funds from the state court, assuming the state court has not
already dispersed the funds, and would create serious issues
of federal-state comity." The district court denied the
stay request because it was filed after the district court
had sent the money to the Jefferson Parish state court.
district court found federal subject matter jurisdiction
under the Convention on the Recognition and Enforcement of
Foreign Arbitral Awards (the "Convention"). We
federal court to have jurisdiction under the Convention two
requirements must be met: (1) there must be an arbitration
agreement or award that falls under the Convention, and (2)
the dispute must relate to that arbitration agreement. These
requirements flow from the text of two sections of the
Convention. The explicit jurisdictional provision is Section
203, which gives federal courts jurisdiction over all
"action[s] or proceeding[s] falling under the
Convention." 9 U.S.C. § 203. "An arbitration
agreement or arbitral award arising out of a legal
relationship, whether contractual or not, which is considered
as commercial, including a transaction, contract, or
agreement described in section 2 of this title, falls under
the Convention." 9 U.S.C. § 202. Accordingly, the
first step for determining jurisdiction is deciding whether
the "arbitration agreement or award . . . falls under
the Convention." Id.
next step, derived from Section 203, is to ask whether the
"action or proceeding"-as opposed to the
arbitration agreement or award-falls under the Convention.
The Convention's removal statute offers guidance on what
"falling under" means because "[g]enerally,
the removal jurisdiction of the federal district courts
extends to cases over which they have original
jurisdiction." Francisco v. Stolt Achievement
MT, 293 F.3d 270, 272 (5th Cir. 2002). Section 205 of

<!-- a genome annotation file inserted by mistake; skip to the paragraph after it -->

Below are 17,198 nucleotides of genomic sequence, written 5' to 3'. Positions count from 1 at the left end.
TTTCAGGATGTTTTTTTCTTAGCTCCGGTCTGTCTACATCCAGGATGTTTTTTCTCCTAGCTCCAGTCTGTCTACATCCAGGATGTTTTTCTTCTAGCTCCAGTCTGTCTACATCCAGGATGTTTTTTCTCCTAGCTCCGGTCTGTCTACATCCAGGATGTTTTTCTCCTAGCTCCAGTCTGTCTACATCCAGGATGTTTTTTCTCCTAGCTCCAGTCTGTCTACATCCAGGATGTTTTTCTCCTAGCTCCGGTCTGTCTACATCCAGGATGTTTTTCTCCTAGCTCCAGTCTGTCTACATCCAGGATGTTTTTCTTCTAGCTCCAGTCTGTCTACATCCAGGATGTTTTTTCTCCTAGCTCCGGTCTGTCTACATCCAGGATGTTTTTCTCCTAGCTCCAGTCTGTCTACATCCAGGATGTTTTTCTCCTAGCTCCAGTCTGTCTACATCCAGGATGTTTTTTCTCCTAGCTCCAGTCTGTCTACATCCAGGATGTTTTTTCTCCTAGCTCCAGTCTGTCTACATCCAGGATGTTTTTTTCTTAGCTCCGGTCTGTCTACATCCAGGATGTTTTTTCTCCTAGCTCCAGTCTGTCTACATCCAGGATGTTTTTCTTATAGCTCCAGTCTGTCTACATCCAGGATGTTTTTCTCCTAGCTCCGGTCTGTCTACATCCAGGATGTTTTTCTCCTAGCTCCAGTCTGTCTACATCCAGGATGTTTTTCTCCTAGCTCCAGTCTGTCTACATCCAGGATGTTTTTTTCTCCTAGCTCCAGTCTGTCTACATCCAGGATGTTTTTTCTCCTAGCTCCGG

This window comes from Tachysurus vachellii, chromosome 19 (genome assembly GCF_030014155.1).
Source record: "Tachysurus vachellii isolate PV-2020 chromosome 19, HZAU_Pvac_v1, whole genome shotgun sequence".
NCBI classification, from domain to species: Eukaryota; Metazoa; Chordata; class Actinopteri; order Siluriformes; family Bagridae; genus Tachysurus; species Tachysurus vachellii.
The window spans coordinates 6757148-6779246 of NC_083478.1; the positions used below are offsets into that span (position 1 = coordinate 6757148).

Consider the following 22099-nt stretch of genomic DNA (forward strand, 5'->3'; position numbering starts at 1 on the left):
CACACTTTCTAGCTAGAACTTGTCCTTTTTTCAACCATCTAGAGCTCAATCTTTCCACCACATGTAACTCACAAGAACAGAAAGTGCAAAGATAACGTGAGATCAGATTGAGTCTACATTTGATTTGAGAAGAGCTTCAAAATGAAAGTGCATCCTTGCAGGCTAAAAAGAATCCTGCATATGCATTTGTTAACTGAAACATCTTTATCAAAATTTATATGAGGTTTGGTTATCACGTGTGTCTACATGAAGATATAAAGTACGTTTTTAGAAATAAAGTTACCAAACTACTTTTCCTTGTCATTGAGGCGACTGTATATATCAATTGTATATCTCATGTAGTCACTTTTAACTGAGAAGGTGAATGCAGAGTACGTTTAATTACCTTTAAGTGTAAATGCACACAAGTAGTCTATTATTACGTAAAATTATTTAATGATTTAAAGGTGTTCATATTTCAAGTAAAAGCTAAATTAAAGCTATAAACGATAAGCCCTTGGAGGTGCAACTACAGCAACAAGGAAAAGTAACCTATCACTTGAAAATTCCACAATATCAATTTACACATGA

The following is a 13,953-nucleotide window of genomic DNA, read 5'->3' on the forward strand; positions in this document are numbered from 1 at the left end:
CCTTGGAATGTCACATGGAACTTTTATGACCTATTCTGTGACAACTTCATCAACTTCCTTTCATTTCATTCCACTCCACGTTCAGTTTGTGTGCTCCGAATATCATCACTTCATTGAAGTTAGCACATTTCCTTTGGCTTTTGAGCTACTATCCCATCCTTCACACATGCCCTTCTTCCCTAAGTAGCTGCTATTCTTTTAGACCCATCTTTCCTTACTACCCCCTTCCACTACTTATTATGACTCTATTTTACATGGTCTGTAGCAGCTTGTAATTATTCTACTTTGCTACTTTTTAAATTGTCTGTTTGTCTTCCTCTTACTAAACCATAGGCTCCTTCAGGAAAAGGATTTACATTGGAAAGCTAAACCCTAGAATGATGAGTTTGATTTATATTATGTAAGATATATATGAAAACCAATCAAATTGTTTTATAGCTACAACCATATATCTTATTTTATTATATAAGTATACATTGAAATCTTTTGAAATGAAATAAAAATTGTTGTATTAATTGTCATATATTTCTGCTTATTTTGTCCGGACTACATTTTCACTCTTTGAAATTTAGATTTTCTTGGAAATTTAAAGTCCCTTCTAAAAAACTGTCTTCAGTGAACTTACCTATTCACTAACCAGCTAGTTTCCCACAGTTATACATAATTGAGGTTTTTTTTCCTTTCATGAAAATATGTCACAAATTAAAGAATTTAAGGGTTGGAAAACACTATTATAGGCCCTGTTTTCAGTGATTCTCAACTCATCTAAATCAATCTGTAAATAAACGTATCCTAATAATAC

the Convention allows for removal whenever "the subject
matter of an action or proceeding pending in a State court
relates to an arbitration agreement or award falling under
the Convention." 9 U.S.C. § 205. We have read
"relates to" to mean "has some connection, has
some relation, [or] has some reference" to. Acosta
v. Master Maint. & Constr. Inc., 452 F.3d 373,
378-79 (5th Cir. 2006). And reading "falling under"
to mean "relates to" makes sense grammatically.
"Fall" means "to come within the limits,
scope, or jurisdiction of something."
Merriam-Webster's Collegiate Dictionary 418 (10th ed.
2002). Accordingly, the second step of the jurisdictional
question is asking whether the "action or
proceeding" "relates to" a covered arbitration
agreement or award. See Fred Parks, Inc. v. Total
Compagnie, 981 F.2d 1255, 1992 WL 386999, at *1-2 (5th
Cir. 1992) (unpublished) (treating the question of original
and removal jurisdiction under the Convention as identical).
two-step jurisdictional inquiry is consistent with case law
interpreting the Convention. See, e.g., BP Expl.
Libya Ltd. v. ExxonMobil Libya Ltd., 689 F.3d 481, 487
& n.4 (5th Cir. 2012) (finding jurisdiction where there
was a covered arbitration agreement and the suit sought
appointment of arbitrators); Borden, Inc. v. Meiji Milk
Prods. Co., 919 F.2d 822, 826 (2d Cir. 1990) (holding
that jurisdiction over preliminary injunction in aid of
covered arbitration was proper because the remedy sought did
not try to "bypass arbitration"); Sunkyong
Eng'g & Const. Co. v. Born, Inc., 149 F.3d 1174,
1998 WL 413537, at *5 (5th Cir. 1998) (unpublished)
("The FAA grants the United States district courts
original federal question jurisdiction over arbitral awards
and agreements to arbitrate that fall within the
Convention."); Venconsul N.V. v. Tim Int'l.
N.V., 03Civ.5387(LTS)(MHD), 2003 WL 21804833, at *3
(S.D.N.Y. Aug. 6, 2003) ("Borden has been